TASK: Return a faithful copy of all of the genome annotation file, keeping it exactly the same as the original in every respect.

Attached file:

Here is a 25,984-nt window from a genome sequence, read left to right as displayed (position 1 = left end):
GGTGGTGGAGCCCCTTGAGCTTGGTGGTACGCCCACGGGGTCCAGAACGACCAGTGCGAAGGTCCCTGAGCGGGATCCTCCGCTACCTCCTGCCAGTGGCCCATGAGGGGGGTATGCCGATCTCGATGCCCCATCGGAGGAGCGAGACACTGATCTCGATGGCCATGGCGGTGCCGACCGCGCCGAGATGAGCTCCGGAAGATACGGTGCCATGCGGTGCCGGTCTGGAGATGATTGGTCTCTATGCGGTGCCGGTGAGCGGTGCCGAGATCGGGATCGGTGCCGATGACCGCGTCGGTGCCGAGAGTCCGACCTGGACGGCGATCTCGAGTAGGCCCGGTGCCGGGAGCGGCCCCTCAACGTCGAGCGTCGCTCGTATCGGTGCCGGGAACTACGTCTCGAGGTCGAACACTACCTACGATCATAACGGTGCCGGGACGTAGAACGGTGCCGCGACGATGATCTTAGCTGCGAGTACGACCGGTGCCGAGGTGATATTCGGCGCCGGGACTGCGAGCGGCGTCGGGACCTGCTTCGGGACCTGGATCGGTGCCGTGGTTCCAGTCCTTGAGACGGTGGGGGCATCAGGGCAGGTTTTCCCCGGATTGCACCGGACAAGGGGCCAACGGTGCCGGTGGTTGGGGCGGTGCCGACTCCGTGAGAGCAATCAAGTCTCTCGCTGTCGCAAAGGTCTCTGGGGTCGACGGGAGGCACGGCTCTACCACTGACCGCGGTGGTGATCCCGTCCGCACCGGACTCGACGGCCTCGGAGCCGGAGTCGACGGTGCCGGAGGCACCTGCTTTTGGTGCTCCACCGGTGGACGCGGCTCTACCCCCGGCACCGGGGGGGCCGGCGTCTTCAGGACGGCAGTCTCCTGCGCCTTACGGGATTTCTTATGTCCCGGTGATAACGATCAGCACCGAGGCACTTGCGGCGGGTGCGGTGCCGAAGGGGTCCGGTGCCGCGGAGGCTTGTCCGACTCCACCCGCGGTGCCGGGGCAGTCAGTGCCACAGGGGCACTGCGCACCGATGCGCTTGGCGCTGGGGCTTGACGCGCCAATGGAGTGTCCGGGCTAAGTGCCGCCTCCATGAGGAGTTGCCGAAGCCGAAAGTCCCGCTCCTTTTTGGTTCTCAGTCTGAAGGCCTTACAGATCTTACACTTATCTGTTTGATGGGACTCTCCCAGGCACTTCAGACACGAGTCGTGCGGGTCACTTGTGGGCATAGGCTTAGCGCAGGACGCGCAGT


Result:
Here is a 25,984-nt window from a genome sequence, read left to right as displayed (position 1 = left end):
GGTGGTGGAGCCCCTTGAGCTTGGTGGTACGCCCACGGGGTCCAGAACGACCAGTGCGAAGGTCCCTGAGCGGGATCCTCCGCTACCTCCTGCCAGTGGCCCATGAGGGGGGTATGCCGATCTCGATGCCCCATCGGAGGAGCGAGACACTGATCTCGATGGCCATGGCGGTGCCGACCGCGCCGAGATGAGCTCCGGAAGATACGGTGCCATGCGGTGCCGGTCTGGAGATGATTGGTCTCTATGCGGTGCCGGTGAGCGGTGCCGAGATCGGGATCGGTGCCGATGACCGCGTCGGTGCCGAGAGTCCGACCTGGACGGCGATCTCGAGTAGGCCCGGTGCCGGGAGCGGCCCCTCAACGTCGAGCGTCGCTCGTATCGGTGCCGGGAACTACGTCTCGAGGTCGAACACTACCTACGATCATAACGGTGCCGGGACGTAGAACGGTGCCGCGACGATGATCTTAGCTGCGAGTACGACCGGTGCCGAGGTGATATTCGGCGCCGGGACTGCGAGCGGCGTCGGGACCTGCTTCGGGACCTGGATCGGTGCCGTGGTTCCAGTCCTTGAGACGGTGGGGGCATCAGGGCAGGTTTTCCCCGGATTGCACCGGACAAGGGGCCAACGGTGCCGGTGGTTGGGGCGGTGCCGACTCCGTGAGAGCAATCAAGTCTCTCGCTGTCGCAAAGGTCTCTGGGGTCGACGGGAGGCACGGCTCTACCACTGACCGCGGTGGTGATCCCGTCCGCACCGGACTCGACGGCCTCGGAGCCGGAGTCGACGGTGCCGGAGGCACCTGCTTTTGGTGCTCCACCGGTGGACGCGGCTCTACCCCCGGCACCGGGGGGGCCGGCGTCTTCAGGACGGCAGTCTCCTGCGCCTTACGGGATTTCTTATGTCCCGGTGATAACGATCAGCACCGAGGCACTTGCGGCGGGTGCGGTGCCGAAGGGGTCCGGTGCCGCGGAGGCTTGTCCGACTCCACCCGCGGTGCCGGGGCAGTCAGTGCCACAGGGGCACTGCGCACCGATGCGCTTGGCGCTGGGGCTTGACGCGCCAATGGAGTGTCCGGGCTAAGTGCCGCCTCCATGAGGAGTTGCCGAAGCCGAAAGTCCCGCTCCTTTTTGGTTCTCAGTCTGAAGGCCTTACAGATCTTACACTTATCTGTTTGATGGGACTCTCCCAGGCACTTCAGACACGAGTCGTGCGGGTCACTTGTGGGCATAGGCTTAGCGCAGGACGCGCAGT